German regulators have launched an investigation into Google’s position in the market, and how the search engine and advertising giant handles user data.
The Federal Cartel Office, or Bundeskartellamt, said Tuesday that it has started proceedings against Google entities in Germany, Ireland and California based on new provisions in German competition law that apply to large digital companies. Similar probes were launched into the activities of Facebook and Amazon in recent months.
Google denied that its practices breach German competition rules.
Under provisions which came into force in January, the Federal Cartel Office can ban companies that are of “paramount significance for competition across markets” from engaging in practices deemed to be anti-competitive.
“Due to the large number of digital services offered by Google, such as the Google search engine, YouTube, Google Maps, the Android operating system or the Chrome browser, the company could be considered to be of paramount significance for competition across markets,” the head of the regulatory body, Andreas Mundt, said in a statement.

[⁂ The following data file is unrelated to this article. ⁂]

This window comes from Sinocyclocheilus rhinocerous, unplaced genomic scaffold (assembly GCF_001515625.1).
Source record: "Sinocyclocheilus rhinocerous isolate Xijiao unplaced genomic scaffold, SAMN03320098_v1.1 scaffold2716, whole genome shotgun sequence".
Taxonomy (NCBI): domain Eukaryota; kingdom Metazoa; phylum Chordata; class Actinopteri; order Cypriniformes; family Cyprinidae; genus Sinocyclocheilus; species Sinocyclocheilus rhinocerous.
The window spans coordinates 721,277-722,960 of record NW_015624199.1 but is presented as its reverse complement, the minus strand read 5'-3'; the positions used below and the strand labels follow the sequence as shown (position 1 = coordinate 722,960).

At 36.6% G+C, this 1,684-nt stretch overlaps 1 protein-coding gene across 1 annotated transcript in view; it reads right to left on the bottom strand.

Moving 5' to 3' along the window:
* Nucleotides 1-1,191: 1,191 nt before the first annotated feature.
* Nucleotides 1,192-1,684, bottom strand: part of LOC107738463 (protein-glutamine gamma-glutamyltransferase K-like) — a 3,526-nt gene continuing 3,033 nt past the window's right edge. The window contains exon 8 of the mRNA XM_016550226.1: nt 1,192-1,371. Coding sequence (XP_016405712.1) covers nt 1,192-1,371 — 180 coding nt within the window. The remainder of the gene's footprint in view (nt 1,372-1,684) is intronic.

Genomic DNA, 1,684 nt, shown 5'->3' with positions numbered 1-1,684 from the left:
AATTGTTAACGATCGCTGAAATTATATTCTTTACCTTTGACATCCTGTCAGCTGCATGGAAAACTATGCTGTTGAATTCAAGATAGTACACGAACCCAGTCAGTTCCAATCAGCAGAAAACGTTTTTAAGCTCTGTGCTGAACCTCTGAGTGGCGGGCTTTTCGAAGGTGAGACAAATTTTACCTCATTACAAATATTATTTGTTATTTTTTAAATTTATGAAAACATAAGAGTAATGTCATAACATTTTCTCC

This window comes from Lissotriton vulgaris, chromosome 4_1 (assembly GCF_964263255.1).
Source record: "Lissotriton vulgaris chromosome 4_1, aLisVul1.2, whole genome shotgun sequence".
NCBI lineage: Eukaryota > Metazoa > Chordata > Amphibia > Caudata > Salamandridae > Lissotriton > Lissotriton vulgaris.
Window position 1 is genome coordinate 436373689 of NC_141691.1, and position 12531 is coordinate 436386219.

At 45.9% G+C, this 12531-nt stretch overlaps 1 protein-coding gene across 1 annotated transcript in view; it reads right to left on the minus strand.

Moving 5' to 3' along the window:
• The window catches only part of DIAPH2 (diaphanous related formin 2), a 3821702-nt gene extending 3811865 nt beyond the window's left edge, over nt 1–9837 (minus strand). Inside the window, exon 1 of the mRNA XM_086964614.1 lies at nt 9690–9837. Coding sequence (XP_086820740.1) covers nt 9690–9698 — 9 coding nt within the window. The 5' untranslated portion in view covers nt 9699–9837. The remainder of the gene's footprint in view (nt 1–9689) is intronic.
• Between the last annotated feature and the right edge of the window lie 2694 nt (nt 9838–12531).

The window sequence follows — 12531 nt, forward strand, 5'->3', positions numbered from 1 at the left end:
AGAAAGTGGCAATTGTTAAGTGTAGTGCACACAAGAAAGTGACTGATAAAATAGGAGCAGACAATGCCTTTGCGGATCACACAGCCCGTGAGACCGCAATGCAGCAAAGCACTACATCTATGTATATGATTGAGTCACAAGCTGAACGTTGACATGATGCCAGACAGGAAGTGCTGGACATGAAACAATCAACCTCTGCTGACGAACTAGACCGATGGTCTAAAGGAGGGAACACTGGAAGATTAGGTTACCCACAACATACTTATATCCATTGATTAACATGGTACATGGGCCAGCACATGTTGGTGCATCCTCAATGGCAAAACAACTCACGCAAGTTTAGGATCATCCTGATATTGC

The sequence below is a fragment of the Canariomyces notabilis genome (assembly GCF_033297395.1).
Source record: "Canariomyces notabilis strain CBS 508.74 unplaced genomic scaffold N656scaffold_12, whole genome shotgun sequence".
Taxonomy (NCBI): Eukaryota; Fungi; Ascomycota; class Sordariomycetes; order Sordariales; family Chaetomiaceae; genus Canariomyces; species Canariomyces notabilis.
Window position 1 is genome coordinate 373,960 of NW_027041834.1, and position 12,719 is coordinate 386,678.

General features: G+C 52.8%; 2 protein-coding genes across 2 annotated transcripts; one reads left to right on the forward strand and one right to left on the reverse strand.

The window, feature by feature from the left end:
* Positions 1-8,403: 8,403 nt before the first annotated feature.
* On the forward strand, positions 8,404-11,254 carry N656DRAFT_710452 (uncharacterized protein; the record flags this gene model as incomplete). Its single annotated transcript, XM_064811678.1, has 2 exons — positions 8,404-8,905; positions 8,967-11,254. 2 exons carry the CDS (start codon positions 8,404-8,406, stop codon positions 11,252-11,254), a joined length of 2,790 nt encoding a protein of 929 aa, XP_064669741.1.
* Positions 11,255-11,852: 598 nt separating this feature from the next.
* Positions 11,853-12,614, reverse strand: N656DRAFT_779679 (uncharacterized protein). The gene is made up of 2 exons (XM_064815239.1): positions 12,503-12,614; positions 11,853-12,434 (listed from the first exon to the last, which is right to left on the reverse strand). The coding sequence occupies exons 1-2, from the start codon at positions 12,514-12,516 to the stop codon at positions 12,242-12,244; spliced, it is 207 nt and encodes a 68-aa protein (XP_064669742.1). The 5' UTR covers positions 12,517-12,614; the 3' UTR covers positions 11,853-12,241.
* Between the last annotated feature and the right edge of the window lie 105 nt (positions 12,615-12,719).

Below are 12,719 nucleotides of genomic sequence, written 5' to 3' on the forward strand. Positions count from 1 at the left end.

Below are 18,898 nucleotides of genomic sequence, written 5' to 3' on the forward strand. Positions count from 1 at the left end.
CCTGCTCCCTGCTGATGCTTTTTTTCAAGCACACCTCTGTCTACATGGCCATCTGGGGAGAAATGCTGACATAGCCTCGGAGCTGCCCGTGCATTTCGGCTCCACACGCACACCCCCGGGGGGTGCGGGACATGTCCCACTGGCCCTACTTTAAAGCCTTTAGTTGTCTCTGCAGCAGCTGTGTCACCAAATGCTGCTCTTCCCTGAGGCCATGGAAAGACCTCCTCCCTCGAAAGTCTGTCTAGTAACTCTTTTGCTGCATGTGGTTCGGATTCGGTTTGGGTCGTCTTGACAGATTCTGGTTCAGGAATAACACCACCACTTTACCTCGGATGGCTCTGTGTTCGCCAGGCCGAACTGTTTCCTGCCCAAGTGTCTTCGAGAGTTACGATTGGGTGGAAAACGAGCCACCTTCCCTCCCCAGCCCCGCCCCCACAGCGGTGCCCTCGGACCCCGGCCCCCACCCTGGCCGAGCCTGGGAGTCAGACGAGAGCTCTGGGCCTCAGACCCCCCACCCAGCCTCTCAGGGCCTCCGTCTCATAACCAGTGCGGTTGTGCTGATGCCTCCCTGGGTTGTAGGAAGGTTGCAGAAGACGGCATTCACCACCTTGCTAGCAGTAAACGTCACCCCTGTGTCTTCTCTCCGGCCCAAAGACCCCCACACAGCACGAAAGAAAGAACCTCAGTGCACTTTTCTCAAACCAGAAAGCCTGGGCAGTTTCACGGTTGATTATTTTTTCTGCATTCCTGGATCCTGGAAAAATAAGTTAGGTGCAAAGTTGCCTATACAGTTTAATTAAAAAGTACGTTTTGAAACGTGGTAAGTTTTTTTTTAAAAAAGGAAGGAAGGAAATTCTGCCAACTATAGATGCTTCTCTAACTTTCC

A second probe will examine Google’s data processing terms, which are often lengthy and difficult for users to understand.
“A key question in this context is whether consumers wishing to use Google’s services have sufficient choice as to how Google will use their data,” Mundt said.
The regulators said it would examine whether Google requires users to agree to the processing of their data if they want to use its services, “without giving them sufficient choice as to whether, how and for what purpose such data is processed.”
The cartel office said it would also examine how the company’s data processing policy affects information it obtains on users from third-party websites and apps.
Google said it would cooperate with the probe, but insisted that it gives consumers easy means to control how their information is used and that it limits the use of their personal data.
“People use Google because our services are helpful to them, not because they are forced to do so or because they can’t find alternatives,” said Google spokesman Ralf Bremer.